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Carnegie Mellon U Taps Private Partner for Machine Learning Research

Carnegie Mellon University (CMU) has entered into a five-year, $10 million agreement with a private partner to research machine learning and interface technology in an effort to improve personalized user experiences.

As part of the partnership, dubbed Project InMind, Yahoo! will give CMU researchers access to a mobile toolkit designed for easy experimentation with the company's real-time data services.

"The mobile toolkit serves as the infrastructure for a living laboratory for researchers to explore new approaches to understanding human behavior by using machine learning algorithms to more accurately predict user needs and intentions," according to a CMU news release. "It is also expected to enable the development of new personalization techniques and interfaces to provide a more compelling user experience."

"The InMind program provides unique new opportunities for the outstanding faculty and students at CMU to partner with Yahoo and its talented scientists and engineers to potentially further the frontiers of mobile applications and technologies," said CMU President Subra Suresh, in a prepared statement. "This partnership is a clear demonstration, in the tradition of CMU, of how scholarly scientific research combined with industry relevance and perspectives could advance technologies that have a global social impact."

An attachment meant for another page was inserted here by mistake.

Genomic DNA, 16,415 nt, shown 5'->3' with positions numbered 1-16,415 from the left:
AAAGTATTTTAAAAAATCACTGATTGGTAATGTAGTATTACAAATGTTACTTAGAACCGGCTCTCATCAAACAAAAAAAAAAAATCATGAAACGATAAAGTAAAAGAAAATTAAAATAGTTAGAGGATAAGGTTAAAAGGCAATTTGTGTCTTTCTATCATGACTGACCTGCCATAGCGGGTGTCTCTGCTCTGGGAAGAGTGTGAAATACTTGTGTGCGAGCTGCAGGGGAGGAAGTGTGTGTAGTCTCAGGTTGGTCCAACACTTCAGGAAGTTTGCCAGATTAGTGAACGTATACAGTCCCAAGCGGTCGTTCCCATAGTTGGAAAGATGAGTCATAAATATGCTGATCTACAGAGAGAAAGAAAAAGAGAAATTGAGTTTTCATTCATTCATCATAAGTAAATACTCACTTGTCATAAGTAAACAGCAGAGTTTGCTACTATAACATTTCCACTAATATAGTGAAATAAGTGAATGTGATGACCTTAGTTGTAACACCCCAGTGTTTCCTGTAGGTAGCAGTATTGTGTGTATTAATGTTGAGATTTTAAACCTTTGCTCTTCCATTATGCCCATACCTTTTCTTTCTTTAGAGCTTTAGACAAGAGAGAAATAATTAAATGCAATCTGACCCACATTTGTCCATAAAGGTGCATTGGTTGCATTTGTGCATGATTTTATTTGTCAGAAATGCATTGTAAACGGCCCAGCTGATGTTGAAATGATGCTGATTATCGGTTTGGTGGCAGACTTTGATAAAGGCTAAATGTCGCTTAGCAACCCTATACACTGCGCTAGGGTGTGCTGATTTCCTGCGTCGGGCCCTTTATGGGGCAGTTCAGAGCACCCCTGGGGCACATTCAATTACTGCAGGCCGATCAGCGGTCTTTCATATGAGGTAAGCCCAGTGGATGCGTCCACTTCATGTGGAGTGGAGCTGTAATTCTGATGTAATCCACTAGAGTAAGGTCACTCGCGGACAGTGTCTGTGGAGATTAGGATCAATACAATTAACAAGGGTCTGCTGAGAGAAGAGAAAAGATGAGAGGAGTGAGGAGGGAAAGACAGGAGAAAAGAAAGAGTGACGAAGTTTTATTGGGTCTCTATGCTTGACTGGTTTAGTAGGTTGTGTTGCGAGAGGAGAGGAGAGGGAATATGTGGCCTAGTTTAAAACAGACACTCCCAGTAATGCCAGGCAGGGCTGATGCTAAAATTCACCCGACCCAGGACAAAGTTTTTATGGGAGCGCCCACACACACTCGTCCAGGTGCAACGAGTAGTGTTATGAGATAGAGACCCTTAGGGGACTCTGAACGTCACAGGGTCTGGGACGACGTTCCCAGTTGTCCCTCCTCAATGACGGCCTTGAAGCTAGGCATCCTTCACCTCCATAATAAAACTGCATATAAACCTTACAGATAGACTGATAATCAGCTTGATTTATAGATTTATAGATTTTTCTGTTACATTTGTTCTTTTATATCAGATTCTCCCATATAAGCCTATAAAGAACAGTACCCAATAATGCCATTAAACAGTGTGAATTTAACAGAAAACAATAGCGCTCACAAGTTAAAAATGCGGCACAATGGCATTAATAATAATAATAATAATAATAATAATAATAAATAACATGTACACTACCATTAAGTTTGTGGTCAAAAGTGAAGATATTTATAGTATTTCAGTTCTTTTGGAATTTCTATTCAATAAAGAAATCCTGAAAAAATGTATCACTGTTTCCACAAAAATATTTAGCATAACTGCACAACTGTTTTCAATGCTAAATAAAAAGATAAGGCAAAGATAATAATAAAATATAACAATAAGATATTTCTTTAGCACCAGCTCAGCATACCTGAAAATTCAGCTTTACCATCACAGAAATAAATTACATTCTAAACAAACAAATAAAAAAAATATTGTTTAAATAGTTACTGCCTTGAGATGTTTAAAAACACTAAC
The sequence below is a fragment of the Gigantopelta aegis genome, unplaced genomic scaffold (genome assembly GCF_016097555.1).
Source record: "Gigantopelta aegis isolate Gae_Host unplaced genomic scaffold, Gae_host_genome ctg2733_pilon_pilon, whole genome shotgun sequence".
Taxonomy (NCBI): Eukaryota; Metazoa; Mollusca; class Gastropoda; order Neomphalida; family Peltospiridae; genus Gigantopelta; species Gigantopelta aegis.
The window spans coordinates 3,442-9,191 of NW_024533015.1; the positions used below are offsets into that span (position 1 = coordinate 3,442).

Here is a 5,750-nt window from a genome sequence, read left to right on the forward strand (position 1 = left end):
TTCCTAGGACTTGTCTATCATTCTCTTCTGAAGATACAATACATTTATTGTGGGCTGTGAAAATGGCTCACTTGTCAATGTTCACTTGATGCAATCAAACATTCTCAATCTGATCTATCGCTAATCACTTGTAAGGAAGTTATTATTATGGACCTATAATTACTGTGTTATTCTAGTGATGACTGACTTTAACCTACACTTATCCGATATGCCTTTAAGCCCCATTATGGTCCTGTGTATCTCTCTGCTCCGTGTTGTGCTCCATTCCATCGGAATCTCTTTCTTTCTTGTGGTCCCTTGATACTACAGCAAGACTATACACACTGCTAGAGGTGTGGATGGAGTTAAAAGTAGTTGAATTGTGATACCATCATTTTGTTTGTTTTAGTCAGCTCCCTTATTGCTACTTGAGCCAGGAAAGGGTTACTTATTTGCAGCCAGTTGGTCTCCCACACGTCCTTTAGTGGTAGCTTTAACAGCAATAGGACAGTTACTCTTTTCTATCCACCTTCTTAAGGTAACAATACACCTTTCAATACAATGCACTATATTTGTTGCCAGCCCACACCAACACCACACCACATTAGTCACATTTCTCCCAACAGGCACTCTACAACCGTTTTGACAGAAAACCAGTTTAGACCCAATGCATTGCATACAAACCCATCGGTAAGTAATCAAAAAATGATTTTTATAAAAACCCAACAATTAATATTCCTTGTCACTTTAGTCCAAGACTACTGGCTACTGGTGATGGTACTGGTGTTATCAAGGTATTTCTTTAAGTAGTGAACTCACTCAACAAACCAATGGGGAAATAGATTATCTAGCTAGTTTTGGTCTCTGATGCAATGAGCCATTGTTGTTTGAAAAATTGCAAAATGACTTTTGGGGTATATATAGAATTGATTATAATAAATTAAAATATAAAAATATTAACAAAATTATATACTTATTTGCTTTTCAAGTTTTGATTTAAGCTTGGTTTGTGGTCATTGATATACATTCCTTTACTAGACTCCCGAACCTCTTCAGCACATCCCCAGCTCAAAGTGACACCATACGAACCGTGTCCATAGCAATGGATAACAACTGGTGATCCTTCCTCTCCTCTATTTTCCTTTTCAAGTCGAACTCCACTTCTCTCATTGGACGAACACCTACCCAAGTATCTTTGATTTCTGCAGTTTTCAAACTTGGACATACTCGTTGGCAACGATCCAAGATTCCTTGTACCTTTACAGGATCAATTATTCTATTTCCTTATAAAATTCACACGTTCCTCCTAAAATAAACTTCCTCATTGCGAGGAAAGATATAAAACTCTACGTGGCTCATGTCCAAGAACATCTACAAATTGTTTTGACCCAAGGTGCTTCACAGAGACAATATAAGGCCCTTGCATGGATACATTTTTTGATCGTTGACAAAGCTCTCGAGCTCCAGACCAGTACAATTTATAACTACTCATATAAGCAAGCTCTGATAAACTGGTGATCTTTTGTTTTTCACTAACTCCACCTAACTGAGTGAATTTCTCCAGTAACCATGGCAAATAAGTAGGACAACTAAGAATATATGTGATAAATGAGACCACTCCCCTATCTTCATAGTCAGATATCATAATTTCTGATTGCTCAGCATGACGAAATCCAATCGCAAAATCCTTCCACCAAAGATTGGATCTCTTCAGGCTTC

Project InMind will also create a new fellowship program at CMU, sponsored by Yahoo!, providing financial and research support for computer science faculty and students. Disciplines sponsored by the fellowship will include machine learning, human-computer interaction, mobile technology, natural language processing, novel interaction techniques and personalization.

"This is a one-of-a-kind opportunity for our students and faculty to work directly with a team of leading-edge researchers from Yahoo Labs on technologies that could benefit hundreds of millions of mobile users," said Randal E. Bryant, CMU professor and dean of the School of Computer Science, in a prepared statement. "The overall commitment in this new partnership is a testament to our shared desire to advance the science of machine learning, user interfaces, and mobile technologies."

About the Author

Joshua Bolkan is the multimedia editor for Campus Technology and THE Journal. He can be reached at jbolkan@1105media.com.

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